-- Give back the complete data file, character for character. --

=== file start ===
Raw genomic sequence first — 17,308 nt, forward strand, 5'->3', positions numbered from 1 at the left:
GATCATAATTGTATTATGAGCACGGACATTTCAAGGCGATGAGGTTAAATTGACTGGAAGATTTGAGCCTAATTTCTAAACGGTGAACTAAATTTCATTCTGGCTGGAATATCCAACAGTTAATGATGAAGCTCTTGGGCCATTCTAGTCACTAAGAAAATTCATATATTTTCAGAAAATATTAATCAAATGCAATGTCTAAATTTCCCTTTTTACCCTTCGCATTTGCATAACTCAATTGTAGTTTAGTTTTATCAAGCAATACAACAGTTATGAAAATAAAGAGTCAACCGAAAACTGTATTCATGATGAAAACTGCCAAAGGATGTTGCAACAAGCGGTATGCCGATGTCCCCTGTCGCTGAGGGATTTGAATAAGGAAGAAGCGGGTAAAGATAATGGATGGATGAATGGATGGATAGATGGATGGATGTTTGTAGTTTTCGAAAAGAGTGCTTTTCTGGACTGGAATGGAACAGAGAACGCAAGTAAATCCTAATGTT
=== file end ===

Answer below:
Raw genomic sequence first — 17,308 nt, forward strand, 5'->3', positions numbered from 1 at the left:
GATCATAATTGTATTATGAGCACGGACATTTCAAGGCGATGAGGTTAAATTGACTGGAAGATTTGAGCCTAATTTCTAAACGGTGAACTAAATTTCATTCTGGCTGGAATATCCAACAGTTAATGATGAAGCTCTTGGGCCATTCTAGTCACTAAGAAAATTCATATATTTTCAGAAAATATTAATCAAATGCAATGTCTAAATTTCCCTTTTTACCCTTCGCATTTGCATAACTCAATTGTAGTTTAGTTTTATCAAGCAATACAACAGTTATGAAAATAAAGAGTCAACCGAAAACTGTATTCATGATGAAAACTGCCAAAGGATGTTGCAACAAGCGGTATGCCGATGTCCCCTGTCGCTGAGGGATTTGAATAAGGAAGAAGCGGGTAAAGATAATGGATGGATGAATGGATGGATAGATGGATGGATGTTTGTAGTTTTCGAAAAGAGTGCTTTTCTGGACTGGAATGGAACAGAGAACGCAAGTAAATCCTAATGTT